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RE: WS Implementation Question

From: Anne Thomas Manes <anne@manes.net>
Date: Wed, 5 May 2004 13:04:38 -0400
To: "'Ugo Corda'" <UCorda@SeeBeyond.com>, "'Hal Lockhart'" <hlockhar@bea.com>, "'Cutler, Roger (RogerCutler)'" <RogerCutler@chevrontexaco.com>, <www-ws-arch@w3.org>
Message-Id: <20040505171025.E5F8FA152A@frink.w3.org>
Roger,
 
Ugo is correct - JAX-RPC is the standard Java API providing an RMI-like
interface to SOAP. From the service perspective, a JAX-RPC implementation
creates a SOAP/WSDL wrapper interface for a Java class, and from the client
perspective, it generates a client proxy from the service's WSDL definition.

 
As for actual implementations:
 
-          Sun provides the JAX-RPC 1.1 reference implementation. It is
distributed as part of the Java Web Services Developer Pack (JWSDP). The
JAX-RPC RI is designed to run in Tomcat, although it can be ported to any
servlet 2.2 engine. See
http://java.sun.com/webservices/webservicespack.html. 
-          Apache Axis is an open source implementation of JAX-RPC. The
latest version (1.2 - still in beta) supports WS-I BP. See
http://ws.apache.org/axis/. Axis can be deployed in any servlet 2.2 engine.
-          BEA, IBM, Oracle, Sybase, IONA, Novell, etc, supply a JAX-RPC
implementation with the latest revisions of their respective J2EE app
servers.
-          Cape Clear Server is a commercial JAX-RPC implementation. It can
be deployed as a standalone server, or it can be deployed in various servlet
2.2 containers, including WebLogic (v6 - v8), WebSphere (v4 - v5), Tomcat,
JBoss, and Jetty.
-          Systinet WASP is a commercial JAX-RPC implementation. It can be
deployed as a standalone server, as an embedded Web service runtime within
an application, or in any servlet 2.2 engine.
-          webMethods Glue is a commercial JAX-RPC implementation. It can be
deployed as a standalone server, as an embedded Web service runtime within
an application, or in any servlet 2.2 engine. 
 
Regards,
Anne
 
  _____  

From: www-ws-arch-request@w3.org [mailto:www-ws-arch-request@w3.org] On
Behalf Of Ugo Corda
Sent: Wednesday, May 05, 2004 12:11 PM
To: Hal Lockhart; Cutler, Roger (RogerCutler); www-ws-arch@w3.org
Subject: RE: WS Implementation Question
 
The main reference is actually JAX-RPC 1.1, which covers Java mappings
to/from Schema/WSDL, SOAP bindings, and use of Java servlets as endpoints.
(JAX-RPC 2.0 is currently under development in JSR-224 and will add support
for asynchronous interactions).
 
JSR 109 addresses using EJBs as endpoints, and discusses deployment issues.
 
Ugo
-----Original Message-----
From: www-ws-arch-request@w3.org [mailto:www-ws-arch-request@w3.org] On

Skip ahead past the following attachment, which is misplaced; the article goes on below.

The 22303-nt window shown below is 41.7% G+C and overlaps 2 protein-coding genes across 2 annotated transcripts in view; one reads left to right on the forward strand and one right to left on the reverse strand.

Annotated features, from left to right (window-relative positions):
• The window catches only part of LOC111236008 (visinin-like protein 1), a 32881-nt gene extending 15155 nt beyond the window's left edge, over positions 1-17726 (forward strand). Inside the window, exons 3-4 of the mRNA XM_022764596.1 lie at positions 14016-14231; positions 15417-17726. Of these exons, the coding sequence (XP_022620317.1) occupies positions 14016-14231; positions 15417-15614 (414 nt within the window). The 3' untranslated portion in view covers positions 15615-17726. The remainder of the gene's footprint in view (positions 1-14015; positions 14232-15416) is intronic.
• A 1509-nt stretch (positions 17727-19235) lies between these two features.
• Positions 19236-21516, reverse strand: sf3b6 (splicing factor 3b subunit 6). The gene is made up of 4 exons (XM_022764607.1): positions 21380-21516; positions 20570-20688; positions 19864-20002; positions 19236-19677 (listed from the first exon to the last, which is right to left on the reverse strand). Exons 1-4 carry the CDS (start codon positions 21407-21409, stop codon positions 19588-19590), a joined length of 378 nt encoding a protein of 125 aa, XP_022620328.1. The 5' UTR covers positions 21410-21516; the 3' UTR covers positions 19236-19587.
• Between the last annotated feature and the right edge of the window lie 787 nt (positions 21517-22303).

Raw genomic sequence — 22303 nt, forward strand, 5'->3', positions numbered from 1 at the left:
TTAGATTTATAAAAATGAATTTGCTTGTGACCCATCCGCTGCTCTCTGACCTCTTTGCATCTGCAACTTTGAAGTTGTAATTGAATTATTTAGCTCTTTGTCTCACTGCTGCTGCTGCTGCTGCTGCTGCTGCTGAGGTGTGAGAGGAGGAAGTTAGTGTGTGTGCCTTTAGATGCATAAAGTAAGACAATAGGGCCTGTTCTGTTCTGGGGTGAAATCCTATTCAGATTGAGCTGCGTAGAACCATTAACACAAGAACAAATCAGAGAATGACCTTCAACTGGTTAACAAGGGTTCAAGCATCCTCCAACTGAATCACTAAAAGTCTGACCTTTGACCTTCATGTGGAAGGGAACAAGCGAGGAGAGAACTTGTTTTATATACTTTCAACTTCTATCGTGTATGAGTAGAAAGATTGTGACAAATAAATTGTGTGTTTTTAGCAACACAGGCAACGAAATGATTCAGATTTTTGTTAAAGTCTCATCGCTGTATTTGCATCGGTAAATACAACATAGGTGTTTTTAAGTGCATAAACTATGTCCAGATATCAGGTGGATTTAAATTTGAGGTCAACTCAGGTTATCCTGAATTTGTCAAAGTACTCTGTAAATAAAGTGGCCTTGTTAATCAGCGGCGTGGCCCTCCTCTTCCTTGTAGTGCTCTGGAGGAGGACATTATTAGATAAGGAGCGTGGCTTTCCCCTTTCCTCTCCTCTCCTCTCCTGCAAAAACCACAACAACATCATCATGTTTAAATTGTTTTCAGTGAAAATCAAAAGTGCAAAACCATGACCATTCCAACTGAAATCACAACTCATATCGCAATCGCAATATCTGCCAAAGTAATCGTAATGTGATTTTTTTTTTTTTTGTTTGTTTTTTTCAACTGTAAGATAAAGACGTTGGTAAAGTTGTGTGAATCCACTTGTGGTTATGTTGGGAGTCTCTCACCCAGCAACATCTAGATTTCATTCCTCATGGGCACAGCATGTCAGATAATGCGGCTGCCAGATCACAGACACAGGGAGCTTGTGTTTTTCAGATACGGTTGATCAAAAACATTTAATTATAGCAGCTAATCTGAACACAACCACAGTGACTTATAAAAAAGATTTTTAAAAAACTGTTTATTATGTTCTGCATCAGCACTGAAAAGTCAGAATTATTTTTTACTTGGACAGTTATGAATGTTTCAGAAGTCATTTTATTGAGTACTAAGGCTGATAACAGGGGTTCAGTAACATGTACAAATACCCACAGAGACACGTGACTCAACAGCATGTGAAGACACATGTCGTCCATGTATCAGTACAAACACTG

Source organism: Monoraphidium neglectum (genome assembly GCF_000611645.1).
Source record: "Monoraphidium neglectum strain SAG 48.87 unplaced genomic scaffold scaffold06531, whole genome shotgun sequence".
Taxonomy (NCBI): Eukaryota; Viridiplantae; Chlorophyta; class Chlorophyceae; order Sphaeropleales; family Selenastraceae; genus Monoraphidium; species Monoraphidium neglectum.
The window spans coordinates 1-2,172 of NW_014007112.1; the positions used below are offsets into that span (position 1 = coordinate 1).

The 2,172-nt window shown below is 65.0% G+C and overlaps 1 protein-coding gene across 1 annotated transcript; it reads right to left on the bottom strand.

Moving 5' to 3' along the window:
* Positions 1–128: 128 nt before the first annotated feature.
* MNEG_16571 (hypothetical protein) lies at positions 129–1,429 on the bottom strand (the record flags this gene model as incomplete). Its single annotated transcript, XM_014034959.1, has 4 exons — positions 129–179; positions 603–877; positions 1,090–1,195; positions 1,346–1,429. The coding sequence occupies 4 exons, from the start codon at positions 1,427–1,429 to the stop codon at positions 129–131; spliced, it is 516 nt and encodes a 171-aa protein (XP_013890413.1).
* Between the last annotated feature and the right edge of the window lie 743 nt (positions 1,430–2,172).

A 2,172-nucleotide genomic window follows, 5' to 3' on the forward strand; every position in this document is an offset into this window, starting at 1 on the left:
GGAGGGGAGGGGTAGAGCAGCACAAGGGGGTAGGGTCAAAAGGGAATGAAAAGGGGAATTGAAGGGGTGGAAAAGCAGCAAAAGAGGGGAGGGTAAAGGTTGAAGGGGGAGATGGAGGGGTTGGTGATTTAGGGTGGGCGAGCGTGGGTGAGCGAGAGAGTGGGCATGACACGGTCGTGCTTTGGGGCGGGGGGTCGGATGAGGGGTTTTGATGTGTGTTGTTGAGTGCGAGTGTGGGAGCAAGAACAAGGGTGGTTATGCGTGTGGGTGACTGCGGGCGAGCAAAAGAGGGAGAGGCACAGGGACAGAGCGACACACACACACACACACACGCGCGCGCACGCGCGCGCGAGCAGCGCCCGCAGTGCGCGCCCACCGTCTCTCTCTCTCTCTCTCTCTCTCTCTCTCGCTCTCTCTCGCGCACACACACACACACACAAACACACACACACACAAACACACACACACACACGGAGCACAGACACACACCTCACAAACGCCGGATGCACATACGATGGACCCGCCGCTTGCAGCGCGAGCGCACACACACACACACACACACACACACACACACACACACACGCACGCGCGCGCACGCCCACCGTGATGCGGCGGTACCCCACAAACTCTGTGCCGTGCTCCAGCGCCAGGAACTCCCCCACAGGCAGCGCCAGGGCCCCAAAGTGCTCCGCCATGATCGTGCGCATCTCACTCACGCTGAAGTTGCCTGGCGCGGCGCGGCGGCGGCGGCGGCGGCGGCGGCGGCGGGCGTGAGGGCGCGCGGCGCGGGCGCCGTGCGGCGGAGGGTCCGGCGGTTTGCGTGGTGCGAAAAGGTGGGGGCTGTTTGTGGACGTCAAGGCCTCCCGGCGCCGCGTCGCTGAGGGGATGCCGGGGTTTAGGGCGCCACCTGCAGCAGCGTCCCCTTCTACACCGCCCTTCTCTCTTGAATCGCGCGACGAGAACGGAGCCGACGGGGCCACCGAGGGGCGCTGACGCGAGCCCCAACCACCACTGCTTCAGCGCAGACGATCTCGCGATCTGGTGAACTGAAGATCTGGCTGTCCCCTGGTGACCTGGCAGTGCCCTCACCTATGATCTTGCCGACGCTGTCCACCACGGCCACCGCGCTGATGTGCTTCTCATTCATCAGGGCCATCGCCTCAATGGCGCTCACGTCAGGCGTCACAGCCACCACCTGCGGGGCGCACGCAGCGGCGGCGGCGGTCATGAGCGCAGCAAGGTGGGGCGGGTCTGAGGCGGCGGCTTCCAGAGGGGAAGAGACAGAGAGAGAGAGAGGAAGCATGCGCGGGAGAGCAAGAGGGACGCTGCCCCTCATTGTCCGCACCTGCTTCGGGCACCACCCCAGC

Behalf Of Hal Lockhart
Sent: Wednesday, May 05, 2004 8:45 AM
To: Cutler, Roger (RogerCutler); www-ws-arch@w3.org
Subject: RE: WS Implementation Question
If you are looking for a Java standard's reference, I believe JSR 109 covers
this. (JSR 172 does the same for J2ME.)
 
Hal
-----Original Message-----
From: www-ws-arch-request@w3.org [mailto:www-ws-arch-request@w3.org]On
Behalf Of Cutler, Roger (RogerCutler)
Sent: Wednesday, May 05, 2004 9:47 AM
To: www-ws-arch@w3.org
Subject: WS Implementation Question
First, apologies for posting on an architecture group a question that is
clearly about implementation.  The reason I am doing this is, as will become
apparent, I am totally unfamiliar with the platform in question and I am
hoping that someone will be kind enough to give me some helpful hints.
We have a person here who is trying to provide some Web service interfaces
to specialized search functions on our corporate intranet, with interop
(consumption from .Net) an objective.  The specific search engine involved
is Inktome, which I believe has a Java API but no direct Web services
interfaces.  He does not seem to have available any of the major development
platforms that provide Web services in Java (e.g. WebLogic, WebSphere,
JBuilder), and I believe that he is using fairly low level libraries in the
Apache context.  It sounds like he is using these low level calls to
construct SOAP messages from the ground up, and that he might intend to do
something similar to make WSDL files.  This sounds to me like an awful lot
of work, and it also seems to me that it potentially gets one into the
difficulties of dealing with the very detailed and potentially tricky issues
covered by WS-I basic profile.
Can someone point me to some sort of development environment or libraries
likely to be available in this copntext that are a little higher level --
so, for example, someone else has figured out how to conform to WS-I? 
Received on Wednesday, 5 May 2004 13:10:26 GMT

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